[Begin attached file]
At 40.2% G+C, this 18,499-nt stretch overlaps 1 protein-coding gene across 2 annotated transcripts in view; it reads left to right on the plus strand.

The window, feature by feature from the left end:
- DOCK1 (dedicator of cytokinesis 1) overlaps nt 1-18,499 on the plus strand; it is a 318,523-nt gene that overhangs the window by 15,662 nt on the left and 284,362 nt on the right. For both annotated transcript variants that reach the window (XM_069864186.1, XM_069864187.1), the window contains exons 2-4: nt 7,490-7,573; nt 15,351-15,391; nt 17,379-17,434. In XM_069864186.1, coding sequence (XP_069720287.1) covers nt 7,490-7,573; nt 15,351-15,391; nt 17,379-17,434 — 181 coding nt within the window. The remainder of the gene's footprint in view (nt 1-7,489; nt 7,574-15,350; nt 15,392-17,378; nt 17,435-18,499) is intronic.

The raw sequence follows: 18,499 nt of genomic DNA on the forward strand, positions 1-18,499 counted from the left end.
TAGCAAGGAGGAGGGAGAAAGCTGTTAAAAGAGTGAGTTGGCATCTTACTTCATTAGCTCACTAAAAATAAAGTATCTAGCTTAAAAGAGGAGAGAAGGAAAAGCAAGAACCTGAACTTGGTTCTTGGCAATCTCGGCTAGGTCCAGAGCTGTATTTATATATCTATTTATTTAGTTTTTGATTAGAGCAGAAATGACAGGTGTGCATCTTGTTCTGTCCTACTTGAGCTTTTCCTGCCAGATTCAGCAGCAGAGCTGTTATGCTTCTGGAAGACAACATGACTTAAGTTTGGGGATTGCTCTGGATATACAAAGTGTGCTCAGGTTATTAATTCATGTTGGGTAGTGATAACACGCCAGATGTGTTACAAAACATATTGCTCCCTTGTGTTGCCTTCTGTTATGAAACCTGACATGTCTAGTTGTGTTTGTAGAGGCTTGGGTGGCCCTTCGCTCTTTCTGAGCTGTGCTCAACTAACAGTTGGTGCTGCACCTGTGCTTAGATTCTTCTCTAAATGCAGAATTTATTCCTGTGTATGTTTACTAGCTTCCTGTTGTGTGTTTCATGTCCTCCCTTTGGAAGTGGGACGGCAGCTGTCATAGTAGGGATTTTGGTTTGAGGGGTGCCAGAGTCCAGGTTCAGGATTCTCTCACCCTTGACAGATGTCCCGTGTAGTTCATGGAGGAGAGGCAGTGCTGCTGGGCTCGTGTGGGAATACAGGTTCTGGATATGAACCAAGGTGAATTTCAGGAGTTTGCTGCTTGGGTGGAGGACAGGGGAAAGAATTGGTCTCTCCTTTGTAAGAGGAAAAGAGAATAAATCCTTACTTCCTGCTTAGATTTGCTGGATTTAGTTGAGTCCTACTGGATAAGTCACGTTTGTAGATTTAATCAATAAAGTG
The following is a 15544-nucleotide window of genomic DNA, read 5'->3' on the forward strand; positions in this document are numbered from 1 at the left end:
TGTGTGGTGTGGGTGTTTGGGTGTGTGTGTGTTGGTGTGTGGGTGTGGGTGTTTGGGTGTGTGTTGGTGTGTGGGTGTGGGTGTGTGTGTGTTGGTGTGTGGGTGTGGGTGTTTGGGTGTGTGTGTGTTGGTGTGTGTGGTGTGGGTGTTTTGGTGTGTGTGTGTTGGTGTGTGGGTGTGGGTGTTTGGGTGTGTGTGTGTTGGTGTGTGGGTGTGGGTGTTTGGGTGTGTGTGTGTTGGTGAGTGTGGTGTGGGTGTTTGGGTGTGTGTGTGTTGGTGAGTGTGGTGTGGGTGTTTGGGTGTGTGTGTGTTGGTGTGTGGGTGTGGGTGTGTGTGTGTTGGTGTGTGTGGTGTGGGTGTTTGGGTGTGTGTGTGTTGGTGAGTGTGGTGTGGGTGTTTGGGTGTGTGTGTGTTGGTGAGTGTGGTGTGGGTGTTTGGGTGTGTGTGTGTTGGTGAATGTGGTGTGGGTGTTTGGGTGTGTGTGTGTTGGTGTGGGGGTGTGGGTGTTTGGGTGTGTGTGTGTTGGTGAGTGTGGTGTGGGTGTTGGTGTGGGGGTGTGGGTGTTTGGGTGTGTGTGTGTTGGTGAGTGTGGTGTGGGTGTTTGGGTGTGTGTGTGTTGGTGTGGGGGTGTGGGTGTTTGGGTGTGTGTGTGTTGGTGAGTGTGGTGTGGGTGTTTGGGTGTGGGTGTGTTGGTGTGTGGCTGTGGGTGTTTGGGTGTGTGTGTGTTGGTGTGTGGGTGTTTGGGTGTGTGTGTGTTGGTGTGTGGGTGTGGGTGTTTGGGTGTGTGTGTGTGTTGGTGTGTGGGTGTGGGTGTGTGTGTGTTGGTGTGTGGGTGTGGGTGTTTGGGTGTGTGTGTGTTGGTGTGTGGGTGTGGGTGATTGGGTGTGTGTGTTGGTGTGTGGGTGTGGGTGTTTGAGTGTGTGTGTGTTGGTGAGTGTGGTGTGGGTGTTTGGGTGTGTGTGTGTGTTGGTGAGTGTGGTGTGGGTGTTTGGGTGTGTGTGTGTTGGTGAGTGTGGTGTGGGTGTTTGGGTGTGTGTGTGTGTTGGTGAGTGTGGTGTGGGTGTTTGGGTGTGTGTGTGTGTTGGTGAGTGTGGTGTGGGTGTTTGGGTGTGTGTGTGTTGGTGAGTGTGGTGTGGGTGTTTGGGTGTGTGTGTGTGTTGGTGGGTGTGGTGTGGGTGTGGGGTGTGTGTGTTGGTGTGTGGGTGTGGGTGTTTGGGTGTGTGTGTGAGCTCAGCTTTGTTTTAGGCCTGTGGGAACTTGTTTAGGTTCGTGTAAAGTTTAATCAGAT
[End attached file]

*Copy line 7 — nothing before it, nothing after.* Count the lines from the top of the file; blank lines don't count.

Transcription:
TGTGTGGTGTGGGTGTTTGGGTGTGTGTGTGTTGGTGTGTGGGTGTGGGTGTTTGGGTGTGTGTTGGTGTGTGGGTGTGGGTGTGTGTGTGTTGGTGTGTGGGTGTGGGTGTTTGGGTGTGTGTGTGTTGGTGTGTGTGGTGTGGGTGTTTTGGTGTGTGTGTGTTGGTGTGTGGGTGTGGGTGTTTGGGTGTGTGTGTGTTGGTGTGTGGGTGTGGGTGTTTGGGTGTGTGTGTGTTGGTGAGTGTGGTGTGGGTGTTTGGGTGTGTGTGTGTTGGTGAGTGTGGTGTGGGTGTTTGGGTGTGTGTGTGTTGGTGTGTGGGTGTGGGTGTGTGTGTGTTGGTGTGTGTGGTGTGGGTGTTTGGGTGTGTGTGTGTTGGTGAGTGTGGTGTGGGTGTTTGGGTGTGTGTGTGTTGGTGAGTGTGGTGTGGGTGTTTGGGTGTGTGTGTGTTGGTGAATGTGGTGTGGGTGTTTGGGTGTGTGTGTGTTGGTGTGGGGGTGTGGGTGTTTGGGTGTGTGTGTGTTGGTGAGTGTGGTGTGGGTGTTGGTGTGGGGGTGTGGGTGTTTGGGTGTGTGTGTGTTGGTGAGTGTGGTGTGGGTGTTTGGGTGTGTGTGTGTTGGTGTGGGGGTGTGGGTGTTTGGGTGTGTGTGTGTTGGTGAGTGTGGTGTGGGTGTTTGGGTGTGGGTGTGTTGGTGTGTGGCTGTGGGTGTTTGGGTGTGTGTGTGTTGGTGTGTGGGTGTTTGGGTGTGTGTGTGTTGGTGTGTGGGTGTGGGTGTTTGGGTGTGTGTGTGTGTTGGTGTGTGGGTGTGGGTGTGTGTGTGTTGGTGTGTGGGTGTGGGTGTTTGGGTGTGTGTGTGTTGGTGTGTGGGTGTGGGTGATTGGGTGTGTGTGTTGGTGTGTGGGTGTGGGTGTTTGAGTGTGTGTGTGTTGGTGAGTGTGGTGTGGGTGTTTGGGTGTGTGTGTGTGTTGGTGAGTGTGGTGTGGGTGTTTGGGTGTGTGTGTGTTGGTGAGTGTGGTGTGGGTGTTTGGGTGTGTGTGTGTGTTGGTGAGTGTGGTGTGGGTGTTTGGGTGTGTGTGTGTGTTGGTGAGTGTGGTGTGGGTGTTTGGGTGTGTGTGTGTTGGTGAGTGTGGTGTGGGTGTTTGGGTGTGTGTGTGTGTTGGTGGGTGTGGTGTGGGTGTGGGGTGTGTGTGTTGGTGTGTGGGTGTGGGTGTTTGGGTGTGTGTGTGAGCTCAGCTTTGTTTTAGGCCTGTGGGAACTTGTTTAGGTTCGTGTAAAGTTTAATCAGAT